Oh, the Thinks You Can Think!

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Oh, the Thinks You Can Think!
Oh, the Thinks You Can Think cover.jpg
Hardcover cover
AuthorDr. Seuss
CountryUnited States
LanguageEnglish
GenreChildren's literature
PublisherRandom House
Publication date
August 21, 1975 (renewed 2003)
Media typePrint (Hardcover)
Pages24
ISBN978-0375857942
Preceded byGreat Day for Up! 
Followed byThe Cat's Quizzer 

Oh, the Thinks You Can Think! is a children's book written and illustrated by Theodor Geisel under the pen name Dr. Seuss and published by Random House on August 21, 1975.[1][2] The book is about the many amazing 'thinks' one can think and the endless possibilities and dreams that imagination can create.

"Oh, the Thinks You Can Think!" is also the name of a song in the musical play Seussical, which is based partly on this book.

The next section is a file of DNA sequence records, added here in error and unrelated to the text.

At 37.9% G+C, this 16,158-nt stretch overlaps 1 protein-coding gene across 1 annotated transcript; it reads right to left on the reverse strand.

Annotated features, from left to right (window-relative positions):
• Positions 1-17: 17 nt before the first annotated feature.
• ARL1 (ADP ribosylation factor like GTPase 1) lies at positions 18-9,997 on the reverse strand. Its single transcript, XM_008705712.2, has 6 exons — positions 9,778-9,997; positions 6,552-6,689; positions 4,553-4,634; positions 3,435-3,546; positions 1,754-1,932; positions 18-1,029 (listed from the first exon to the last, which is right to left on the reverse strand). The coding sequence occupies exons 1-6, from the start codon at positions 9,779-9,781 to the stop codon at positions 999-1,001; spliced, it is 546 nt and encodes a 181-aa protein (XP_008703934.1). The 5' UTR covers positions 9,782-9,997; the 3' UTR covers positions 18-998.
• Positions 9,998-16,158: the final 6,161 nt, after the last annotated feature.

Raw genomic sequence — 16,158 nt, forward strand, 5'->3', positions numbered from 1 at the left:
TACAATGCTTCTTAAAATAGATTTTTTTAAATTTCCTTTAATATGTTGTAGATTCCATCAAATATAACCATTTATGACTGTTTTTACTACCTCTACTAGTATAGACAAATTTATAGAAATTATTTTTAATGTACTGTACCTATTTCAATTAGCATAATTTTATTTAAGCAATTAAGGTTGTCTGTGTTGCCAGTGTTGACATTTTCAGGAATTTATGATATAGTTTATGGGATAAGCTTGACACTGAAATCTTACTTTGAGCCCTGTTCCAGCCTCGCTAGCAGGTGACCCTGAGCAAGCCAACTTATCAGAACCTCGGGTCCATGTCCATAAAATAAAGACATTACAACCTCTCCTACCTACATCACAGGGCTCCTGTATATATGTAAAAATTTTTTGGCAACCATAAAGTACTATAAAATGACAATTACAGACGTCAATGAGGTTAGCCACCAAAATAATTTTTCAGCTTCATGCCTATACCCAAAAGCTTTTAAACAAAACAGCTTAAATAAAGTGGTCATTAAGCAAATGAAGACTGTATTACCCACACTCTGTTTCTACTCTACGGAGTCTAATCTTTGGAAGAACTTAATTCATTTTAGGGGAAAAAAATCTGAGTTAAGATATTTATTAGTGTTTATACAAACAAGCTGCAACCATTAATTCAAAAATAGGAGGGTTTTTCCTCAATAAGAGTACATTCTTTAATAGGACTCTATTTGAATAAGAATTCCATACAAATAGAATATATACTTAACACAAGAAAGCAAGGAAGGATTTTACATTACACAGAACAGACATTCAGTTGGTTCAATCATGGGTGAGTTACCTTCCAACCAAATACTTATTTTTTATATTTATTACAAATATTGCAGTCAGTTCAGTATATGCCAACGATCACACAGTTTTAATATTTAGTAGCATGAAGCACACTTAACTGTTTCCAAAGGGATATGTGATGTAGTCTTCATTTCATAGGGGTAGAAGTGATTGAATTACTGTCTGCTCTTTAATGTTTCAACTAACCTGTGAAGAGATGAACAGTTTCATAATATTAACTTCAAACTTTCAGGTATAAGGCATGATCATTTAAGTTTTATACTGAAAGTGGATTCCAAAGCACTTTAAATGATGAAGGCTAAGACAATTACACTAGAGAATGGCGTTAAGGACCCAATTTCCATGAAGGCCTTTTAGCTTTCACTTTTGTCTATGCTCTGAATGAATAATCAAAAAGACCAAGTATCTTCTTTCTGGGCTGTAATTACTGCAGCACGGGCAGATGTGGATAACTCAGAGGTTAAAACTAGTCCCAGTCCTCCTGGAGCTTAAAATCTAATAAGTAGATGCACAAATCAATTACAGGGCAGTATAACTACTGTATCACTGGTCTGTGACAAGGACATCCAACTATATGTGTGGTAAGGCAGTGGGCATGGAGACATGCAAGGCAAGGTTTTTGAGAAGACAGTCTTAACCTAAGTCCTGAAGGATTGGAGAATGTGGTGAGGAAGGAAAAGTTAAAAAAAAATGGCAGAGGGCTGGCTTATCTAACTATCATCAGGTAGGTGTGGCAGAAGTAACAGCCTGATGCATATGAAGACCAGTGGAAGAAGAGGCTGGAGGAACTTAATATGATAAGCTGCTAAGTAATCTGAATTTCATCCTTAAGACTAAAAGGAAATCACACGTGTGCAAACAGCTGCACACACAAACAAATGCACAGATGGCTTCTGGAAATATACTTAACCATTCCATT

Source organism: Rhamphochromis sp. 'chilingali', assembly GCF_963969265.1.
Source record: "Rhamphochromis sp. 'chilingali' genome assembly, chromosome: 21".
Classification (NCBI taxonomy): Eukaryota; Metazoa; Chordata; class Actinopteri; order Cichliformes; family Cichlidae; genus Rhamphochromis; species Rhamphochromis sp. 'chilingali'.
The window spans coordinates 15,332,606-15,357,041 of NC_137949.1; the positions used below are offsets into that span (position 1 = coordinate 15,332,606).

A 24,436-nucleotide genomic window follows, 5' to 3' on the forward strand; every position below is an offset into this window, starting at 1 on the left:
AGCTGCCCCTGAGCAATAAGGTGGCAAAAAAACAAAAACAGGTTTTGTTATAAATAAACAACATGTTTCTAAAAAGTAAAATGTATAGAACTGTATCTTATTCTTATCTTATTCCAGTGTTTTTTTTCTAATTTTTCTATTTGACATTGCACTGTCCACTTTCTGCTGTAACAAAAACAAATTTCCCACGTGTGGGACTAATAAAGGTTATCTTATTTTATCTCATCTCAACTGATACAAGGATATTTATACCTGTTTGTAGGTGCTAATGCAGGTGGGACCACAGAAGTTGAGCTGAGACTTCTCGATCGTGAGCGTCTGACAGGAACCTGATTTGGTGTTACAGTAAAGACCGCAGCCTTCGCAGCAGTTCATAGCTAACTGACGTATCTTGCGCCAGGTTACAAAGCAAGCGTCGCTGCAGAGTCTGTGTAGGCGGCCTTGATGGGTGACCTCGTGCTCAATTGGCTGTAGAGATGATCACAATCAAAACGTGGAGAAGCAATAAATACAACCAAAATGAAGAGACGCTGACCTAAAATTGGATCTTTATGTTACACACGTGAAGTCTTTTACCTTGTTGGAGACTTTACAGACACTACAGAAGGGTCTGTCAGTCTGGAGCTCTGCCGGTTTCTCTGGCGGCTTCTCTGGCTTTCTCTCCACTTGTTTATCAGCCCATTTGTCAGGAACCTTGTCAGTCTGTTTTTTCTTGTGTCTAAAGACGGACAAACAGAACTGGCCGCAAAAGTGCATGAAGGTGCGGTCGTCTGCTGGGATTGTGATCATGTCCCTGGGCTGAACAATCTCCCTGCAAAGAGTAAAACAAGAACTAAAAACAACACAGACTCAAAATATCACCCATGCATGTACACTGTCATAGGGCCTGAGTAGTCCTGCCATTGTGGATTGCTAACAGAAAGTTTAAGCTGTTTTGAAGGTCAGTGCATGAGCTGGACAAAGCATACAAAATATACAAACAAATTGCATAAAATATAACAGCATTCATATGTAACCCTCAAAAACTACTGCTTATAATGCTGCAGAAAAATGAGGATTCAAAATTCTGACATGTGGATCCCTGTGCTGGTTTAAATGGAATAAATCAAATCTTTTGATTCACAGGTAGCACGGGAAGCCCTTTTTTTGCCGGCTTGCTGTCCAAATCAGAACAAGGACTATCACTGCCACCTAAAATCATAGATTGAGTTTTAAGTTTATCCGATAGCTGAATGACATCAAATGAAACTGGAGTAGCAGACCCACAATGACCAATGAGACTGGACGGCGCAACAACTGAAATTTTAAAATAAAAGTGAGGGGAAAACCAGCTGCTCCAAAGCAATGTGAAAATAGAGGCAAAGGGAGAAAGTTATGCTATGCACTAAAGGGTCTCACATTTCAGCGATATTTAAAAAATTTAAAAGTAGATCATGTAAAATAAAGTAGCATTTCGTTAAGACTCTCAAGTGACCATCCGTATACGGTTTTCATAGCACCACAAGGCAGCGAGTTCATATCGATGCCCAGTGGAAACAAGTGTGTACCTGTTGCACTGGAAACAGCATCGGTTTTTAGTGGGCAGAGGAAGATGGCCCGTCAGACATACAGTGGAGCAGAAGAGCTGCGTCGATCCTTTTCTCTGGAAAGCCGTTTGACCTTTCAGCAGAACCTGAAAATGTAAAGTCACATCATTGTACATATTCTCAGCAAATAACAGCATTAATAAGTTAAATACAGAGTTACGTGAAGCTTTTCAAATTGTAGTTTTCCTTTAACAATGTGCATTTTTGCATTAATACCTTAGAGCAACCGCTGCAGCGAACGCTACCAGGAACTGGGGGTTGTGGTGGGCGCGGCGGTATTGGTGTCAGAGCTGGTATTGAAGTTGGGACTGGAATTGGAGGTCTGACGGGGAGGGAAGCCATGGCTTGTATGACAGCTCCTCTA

Plot[edit]

The book begins with a reader thinking about colors or animals that she knows, like birds, or horses, but as quickly as page three he asks the reader to think of something completely made up; a GUFF! A Guff is a sort of puffy fluff. Next he thinks up a dessert! Of all the made up things in this image the focus is on the dessert. Other than that it is beautiful and has a cherry on top! After thinking of colors and known animals, then made up animals and made up dessert he moves on to made up activities, like Kitty O’Sullivan Krauss’s balloon swimming pool! After Seuss presents the reader with various things to think up, he then moves on to questions the reader should ask herself. Such as, how much water can fifty elephants drink or what would you do if you met a JIBBOO? There is no explanation for what a JIBBOO is, we just get a sketchy image leaving us to wonder and think up a story for the JIBBOO.

In typical Seuss fashion things get busier and more colorful at the end. He fills the page with many crazy creatures and much activity when he asks the reader why so many things go to the right. This causes the reader’s eyes to scan the page taking in every detail until she is finally willing to turn the page. The final page is a busier and more colorful version of the first page, with bird-like creatures walking along a curved path, breaking the laws of gravity just as the text breaks the rules of reading left to right.

References[edit]